Moving a piece poses clear danger to antiques. However, poor choice of environment – where pieces are stored or placed – can bring greater catastrophe. Environmental damage often occurs insidiously and affects the entire piece - rather than localized areas - making treatment more difficult.
Dramatic fluctuations in temperature and humidity are more structurally damaging to antiques than any other environmental element. When controlling environment, consider humidity and temperature as both separate elements and in combination with each other. Extreme temperature alone damages antiques. Materials can expand and contract, leading to delaminating layers and loosened joints. Heat accelerates alterations in chemically unstable items, like photographs and works on paper. But when humidity enters the picture, the situation becomes dire.
To understand the effects of humidity, we must define some terms:
Humidity: the amount of water vapor in the air
Absolute Humidity: the actual amount of humidity in the air independent of temperature
Relative Humidity (RH): the percentage of humidity in the air compared to what air can hold at 100 percent (full saturation) at a given temperature. Warmer air can hold more humidity.
You don’t need an increase of moisture in an environment to affect sensitive material. A drop in temperature will cause air to hold less moisture. If there is excess moisture in the air when that temperature drops, the moisture needs to go somewhere…which may be a framed painting, a work on paper, or porous wood or other furniture and art objects.
Most organic materials absorb moisture. If the environment fluctuates between hot and cold, those organic materials will expand and contract as moisture is accepted and lost. Because objects are typically not made from a single lump of material, different parts of a piece will vary in rates of expansion and contraction. Joints loosen, wood warps, veneers and Boulle work pop off, paint, finishes, gesso and gilding detaches, metals tarnish and rust. This can occur daily, weekly, or seasonally.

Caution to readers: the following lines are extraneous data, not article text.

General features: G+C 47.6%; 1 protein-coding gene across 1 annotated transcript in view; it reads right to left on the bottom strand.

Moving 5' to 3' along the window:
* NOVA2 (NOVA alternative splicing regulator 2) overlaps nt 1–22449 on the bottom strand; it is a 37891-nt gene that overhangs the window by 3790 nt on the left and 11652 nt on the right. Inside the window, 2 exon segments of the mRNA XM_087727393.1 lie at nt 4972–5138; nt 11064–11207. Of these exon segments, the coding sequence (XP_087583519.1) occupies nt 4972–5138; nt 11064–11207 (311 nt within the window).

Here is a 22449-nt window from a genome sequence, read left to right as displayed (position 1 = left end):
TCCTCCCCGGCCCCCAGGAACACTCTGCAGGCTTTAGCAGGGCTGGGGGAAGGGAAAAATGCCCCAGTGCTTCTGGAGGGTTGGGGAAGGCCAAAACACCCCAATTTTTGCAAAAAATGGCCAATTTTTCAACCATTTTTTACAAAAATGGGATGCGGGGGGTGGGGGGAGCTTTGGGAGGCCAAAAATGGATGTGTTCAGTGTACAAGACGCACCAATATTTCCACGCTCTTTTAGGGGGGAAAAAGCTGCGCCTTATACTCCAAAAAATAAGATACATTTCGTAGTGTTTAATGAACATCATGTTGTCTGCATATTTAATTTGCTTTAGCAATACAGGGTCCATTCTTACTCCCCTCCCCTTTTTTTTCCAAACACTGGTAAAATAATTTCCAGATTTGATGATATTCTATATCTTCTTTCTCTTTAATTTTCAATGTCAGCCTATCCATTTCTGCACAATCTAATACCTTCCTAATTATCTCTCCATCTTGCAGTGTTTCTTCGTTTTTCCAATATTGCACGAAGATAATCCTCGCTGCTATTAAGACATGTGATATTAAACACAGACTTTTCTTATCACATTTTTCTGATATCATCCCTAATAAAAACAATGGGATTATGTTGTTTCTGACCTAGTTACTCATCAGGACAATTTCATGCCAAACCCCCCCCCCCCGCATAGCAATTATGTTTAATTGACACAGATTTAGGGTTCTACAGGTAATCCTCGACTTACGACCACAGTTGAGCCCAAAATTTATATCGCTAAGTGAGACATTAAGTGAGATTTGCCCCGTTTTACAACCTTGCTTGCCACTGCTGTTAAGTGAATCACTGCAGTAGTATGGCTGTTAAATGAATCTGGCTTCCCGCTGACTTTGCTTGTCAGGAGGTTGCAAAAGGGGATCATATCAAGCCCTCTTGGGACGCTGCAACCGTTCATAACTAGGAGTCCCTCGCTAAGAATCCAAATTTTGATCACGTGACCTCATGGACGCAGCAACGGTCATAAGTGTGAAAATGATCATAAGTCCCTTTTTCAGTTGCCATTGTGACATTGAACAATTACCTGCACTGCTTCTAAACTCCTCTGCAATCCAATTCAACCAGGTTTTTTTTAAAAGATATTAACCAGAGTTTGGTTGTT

Unfortunately, no “perfect level” of humidity exists. Different materials have different reactions. Consider an ivory-handled steel knife. The ivory starts drying and cracking below 50% RH, yet the steel starts to rust at levels above 50% RH.
High RH (over 70%) accelerates rusting, tarnishing, bronze disease, and chemical deterioration. It increases potency of air pollution, extent of warping, and development of mold.
Low RH (below 30%) accelerates shrinkage and brittleness, causing fragility.
Monitoring and controlling RH will always be a balancing act - particularly in Chicago’s challenging climate. Thinking ahead is often the best defense. Review the following tips and remember this rule of thumb:
Antiques incur the worst problems when humidity suddenly shifts from extreme lows to extreme highs. Allowing for gradual fluctuation can make a world of difference.
Tips to minimize effects of relative humidity
Monitor environment: Humidifiers and dehumidifiers are great tools for balancing environment and measuring humidity throughout the day. Depending on your situation, you may need to devise a system with gauges in multiple rooms…or even multiple gauges within the same room.
Invest in display cases: Museum-quality display cases (available at Bernacki & Associates) automatically create controlled environments, specially-tailored for treasured objects.
Indentify sources of heat & humidity: Radiators, fireplaces, and heat ducts create mini-environments where humidity fluctuates. Place valuables away from these sources.
Evaluate wall placement: Exterior walls cool and heat differently than interior walls…especially in winter. Paintings or furniture pushed against these walls – or near windows – can be affected by humidity and condensation.
Use air conditioners wisely: Though air conditioning controls high humidity, lowering temperature doesn’t always lower relative humidity. Air conditioning should be set to absorb the least possible amount of humid-rich outdoor air. More exotic methods are available, like the reheat coils installed in museums, but expend much energy (and, of course, monetary funds).
Avoid overheating: In winter, keep the thermostat as low as possible when sensitive objects are near. Ensuring that temperature fluctuations between day and night occur gradually will also minimize harm.